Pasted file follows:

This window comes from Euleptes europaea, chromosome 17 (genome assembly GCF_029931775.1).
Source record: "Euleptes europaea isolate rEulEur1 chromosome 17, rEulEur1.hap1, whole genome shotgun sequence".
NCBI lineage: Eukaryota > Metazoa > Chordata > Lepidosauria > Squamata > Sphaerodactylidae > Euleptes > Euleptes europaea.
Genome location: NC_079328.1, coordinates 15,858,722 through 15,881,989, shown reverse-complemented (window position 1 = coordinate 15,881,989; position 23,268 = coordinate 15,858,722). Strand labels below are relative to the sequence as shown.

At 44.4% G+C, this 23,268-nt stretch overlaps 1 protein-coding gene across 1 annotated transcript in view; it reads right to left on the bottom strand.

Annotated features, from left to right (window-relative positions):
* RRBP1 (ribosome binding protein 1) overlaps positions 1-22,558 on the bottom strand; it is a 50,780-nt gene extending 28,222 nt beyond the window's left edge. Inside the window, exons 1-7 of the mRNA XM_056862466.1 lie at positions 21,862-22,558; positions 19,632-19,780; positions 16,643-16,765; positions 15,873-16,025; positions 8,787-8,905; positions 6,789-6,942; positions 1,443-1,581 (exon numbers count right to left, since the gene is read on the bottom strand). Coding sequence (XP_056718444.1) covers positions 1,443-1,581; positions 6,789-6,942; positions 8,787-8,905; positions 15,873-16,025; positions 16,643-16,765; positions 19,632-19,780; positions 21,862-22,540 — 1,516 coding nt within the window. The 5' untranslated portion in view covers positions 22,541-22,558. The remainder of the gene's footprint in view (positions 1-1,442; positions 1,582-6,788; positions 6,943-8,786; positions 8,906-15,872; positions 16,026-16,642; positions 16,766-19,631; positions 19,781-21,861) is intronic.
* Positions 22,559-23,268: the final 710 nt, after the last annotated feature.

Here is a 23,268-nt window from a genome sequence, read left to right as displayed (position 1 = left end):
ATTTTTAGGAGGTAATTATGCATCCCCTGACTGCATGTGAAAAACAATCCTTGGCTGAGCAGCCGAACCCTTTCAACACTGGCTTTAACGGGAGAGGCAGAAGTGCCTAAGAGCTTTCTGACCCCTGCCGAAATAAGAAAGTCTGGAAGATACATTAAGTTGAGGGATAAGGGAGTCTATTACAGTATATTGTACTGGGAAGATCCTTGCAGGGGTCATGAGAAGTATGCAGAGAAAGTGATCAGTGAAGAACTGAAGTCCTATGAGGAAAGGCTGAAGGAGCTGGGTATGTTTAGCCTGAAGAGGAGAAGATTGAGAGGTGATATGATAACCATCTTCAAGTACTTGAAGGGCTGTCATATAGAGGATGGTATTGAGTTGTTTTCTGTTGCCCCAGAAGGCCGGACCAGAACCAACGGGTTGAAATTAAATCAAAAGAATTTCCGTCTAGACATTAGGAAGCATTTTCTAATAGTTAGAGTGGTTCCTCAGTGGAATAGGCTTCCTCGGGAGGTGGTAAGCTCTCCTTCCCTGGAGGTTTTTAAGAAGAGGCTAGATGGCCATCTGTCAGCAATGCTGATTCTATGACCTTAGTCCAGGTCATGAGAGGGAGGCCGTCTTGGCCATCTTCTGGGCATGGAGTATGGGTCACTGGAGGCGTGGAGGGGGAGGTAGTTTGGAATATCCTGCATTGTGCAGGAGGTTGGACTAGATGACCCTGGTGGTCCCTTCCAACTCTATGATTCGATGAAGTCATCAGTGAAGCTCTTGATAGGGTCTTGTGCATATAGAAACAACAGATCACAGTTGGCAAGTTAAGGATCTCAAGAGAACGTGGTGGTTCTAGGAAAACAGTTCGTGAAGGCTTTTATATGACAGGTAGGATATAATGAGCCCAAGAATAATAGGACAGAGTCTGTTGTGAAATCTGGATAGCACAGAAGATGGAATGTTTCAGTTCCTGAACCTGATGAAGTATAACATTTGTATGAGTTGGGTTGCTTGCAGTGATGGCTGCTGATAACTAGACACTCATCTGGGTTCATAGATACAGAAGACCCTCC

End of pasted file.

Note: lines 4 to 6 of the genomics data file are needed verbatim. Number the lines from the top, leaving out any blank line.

Genome location: NC_079328.1, coordinates 15,858,722 through 15,881,989, shown reverse-complemented (window position 1 = coordinate 15,881,989; position 23,268 = coordinate 15,858,722). Strand labels below are relative to the sequence as shown.

At 44.4% G+C, this 23,268-nt stretch overlaps 1 protein-coding gene across 1 annotated transcript in view; it reads right to left on the bottom strand.

Annotated features, from left to right (window-relative positions):